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Best Famous Mary Darby Robinson Poems


Here is a collection of the all-time best famous Mary Darby Robinson poems. This is a select list of the best famous Mary Darby Robinson poetry. Reading, writing, and enjoying famous Mary Darby Robinson poetry (as well as classical and contemporary poems) is a great past time. These top poems are the best examples of mary darby robinson poems.

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by Mary Darby Robinson |

Sonnet XXVI: Where Antique Woods

 Where antique woods o'er-hang the mountains's crest,
And mid-day glooms in solemn silence lour;
Philosophy, go seek a lonely bow'r,
And waste life's fervid noon in fancied rest.
Go, where the bird of sorrow weaves her nest,
Cooing, in sadness sweet, through night's dim hour;
Go, cull the dew-drops from each potent flow'r
That med'cines to the cold and reas'ning breast!
Go, where the brook in liquid lapse steals by,
Scarce heard amid'st the mingling echoes round,
What time, the noon fades slowly down the sky,
And slumb'ring zephyrs moan, in caverns bound:
Be these thy pleasures, dull Philosophy!
Nor vaunt the balm, to heal a lover's wound.


by Mary Darby Robinson |

Sonnet XV: Now Round My Favourd Grot

 Now, round my favor'd grot let roses rise,
To strew the bank where Phaon wakes from rest;
O! happy buds! to kiss his burning breast,
And die, beneath the lustre of his eyes!
Now, let the timbrels echo to the skies, 
Now damsels sprinkel cassia on his vest, 
With od'rous wreaths of constant myrtle drest,
And flow'rs, deep tinted with the rainbow's dyes!
From cups of porphyry let nectar flow,
Rich as the perfume of Phoenicia's vine!
Now let his dimpling cheek with rapture glow,
While round his heart love's mystic fetters twine;
And let the Grecian Lyre its aid bestow,
In songs of triumph, to proclaim him mine!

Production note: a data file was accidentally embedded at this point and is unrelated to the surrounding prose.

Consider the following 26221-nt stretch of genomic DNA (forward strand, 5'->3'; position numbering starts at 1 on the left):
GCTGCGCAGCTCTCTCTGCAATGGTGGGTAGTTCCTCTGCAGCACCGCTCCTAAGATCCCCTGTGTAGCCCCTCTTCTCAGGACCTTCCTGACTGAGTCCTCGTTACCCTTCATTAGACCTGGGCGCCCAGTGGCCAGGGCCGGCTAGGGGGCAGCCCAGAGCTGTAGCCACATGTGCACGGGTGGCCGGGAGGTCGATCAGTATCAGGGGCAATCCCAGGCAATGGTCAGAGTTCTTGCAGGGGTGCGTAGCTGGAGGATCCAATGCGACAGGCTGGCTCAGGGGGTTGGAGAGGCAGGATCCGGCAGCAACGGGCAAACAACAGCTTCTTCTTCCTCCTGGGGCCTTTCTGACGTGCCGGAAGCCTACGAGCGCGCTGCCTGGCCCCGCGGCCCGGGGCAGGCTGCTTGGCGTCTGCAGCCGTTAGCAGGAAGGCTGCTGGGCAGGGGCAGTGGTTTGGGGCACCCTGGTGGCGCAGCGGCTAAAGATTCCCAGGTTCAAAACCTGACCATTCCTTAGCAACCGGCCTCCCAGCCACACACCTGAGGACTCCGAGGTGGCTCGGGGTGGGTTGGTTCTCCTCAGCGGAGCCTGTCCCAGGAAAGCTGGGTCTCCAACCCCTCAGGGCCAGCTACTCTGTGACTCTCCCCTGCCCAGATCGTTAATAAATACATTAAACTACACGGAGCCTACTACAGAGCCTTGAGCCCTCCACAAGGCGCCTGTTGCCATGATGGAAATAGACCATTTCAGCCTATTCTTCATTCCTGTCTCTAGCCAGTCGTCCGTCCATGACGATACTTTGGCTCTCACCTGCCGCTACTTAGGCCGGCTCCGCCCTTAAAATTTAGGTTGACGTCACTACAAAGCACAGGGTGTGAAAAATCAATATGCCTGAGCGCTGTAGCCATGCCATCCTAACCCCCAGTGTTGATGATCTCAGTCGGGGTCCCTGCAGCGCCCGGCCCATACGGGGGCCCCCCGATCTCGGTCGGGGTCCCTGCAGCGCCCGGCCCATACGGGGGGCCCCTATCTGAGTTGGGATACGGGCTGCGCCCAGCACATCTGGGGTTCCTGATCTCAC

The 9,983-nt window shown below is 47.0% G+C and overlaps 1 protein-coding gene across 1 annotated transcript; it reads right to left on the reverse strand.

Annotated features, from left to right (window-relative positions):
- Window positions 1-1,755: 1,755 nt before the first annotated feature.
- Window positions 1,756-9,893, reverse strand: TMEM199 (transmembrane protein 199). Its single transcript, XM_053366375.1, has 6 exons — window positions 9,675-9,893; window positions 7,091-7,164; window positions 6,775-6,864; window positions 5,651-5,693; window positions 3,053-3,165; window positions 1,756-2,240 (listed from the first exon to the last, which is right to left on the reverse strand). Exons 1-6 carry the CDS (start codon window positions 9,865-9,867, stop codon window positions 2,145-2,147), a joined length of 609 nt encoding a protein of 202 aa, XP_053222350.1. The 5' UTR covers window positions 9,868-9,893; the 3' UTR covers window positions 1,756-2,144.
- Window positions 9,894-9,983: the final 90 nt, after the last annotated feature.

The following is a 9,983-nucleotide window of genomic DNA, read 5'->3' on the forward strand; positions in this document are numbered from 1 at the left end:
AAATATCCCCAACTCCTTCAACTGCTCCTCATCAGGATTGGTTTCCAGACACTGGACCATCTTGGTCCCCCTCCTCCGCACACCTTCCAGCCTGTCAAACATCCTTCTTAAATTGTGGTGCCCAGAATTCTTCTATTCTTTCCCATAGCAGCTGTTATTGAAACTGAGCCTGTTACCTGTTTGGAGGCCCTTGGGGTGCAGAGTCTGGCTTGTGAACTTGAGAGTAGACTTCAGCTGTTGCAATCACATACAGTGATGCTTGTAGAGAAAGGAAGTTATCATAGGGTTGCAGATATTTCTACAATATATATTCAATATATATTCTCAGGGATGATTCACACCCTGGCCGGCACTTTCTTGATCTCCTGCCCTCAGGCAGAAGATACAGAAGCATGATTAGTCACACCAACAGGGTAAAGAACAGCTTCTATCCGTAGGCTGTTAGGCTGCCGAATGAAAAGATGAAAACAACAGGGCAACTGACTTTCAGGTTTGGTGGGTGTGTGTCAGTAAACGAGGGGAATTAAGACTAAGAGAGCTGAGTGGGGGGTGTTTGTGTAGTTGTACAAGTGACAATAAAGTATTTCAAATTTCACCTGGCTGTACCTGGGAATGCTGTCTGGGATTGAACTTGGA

by Mary Darby Robinson |

Sonnet XXI: Why Do I Live

 Why do I live to loath the cheerful day,
To shun the smiles of Fame, and mark the hours
On tardy pinions move, while ceaseless show'rs
Down my wan cheek in lucid currents stray?
My tresses all abound, nor gems display,
Nor scents Arabian! on my path no flow'rs
Imbibe the morn's resuscitating pow'rs,
For one blank sorrow, saddens all my way!
As slow the radiant Sun of reason rose,
Through tears my dying parents saw it shine;
A brother's frailties, swell'd the tide of woes,-
And, keener far, maternal griefs were mine!
Phaon! if soon these weary eyes shall close,
Oh! must that task, that mournful task, be thine?


by Mary Darby Robinson |

Sonnet XXII: Wild Is the Foaming Sea

 Wild is the foaming Sea! The surges roar!
And nimbly dart the livid lightnings round!
On the rent rock the angry waves rebound;
Ah me! the less'ning bark is seen no more!
Along the margin of the trembling shore,
Loud as the blast my frantic cries shall sound,
My storm-drench'd limbs the flinty fragments wound,
And o'er my bleeding breast the billows pour!
Phaon! return! ye winds, O! waft the strain
To his swift bark; ye barb'rous waves forbear!
Taunt not the anguish of a lover's brain,
Nor feebly emulate the soul's despair!
For howling winds, and foaming seas, in vain
Assail the breast, when passion rages there!


by Mary Darby Robinson |

Sonnet XXXII: Blest As the Gods

 Blest as the Gods! Sicilian Maid is he,
The youth whose soul thy yielding graces charm;
Who bound, O! thraldom sweet! by beauty's arm,
In idle dalliance fondly sports with thee!
Blest as the Gods! that iv'ry throne to see,
Throbbing with transports, tender, timid, warm!
While round thy fragrant lips zephyrs swarm!
As op'ning buds attract the wand'ring Bee!
Yet, short is youthful passion's fervid hour;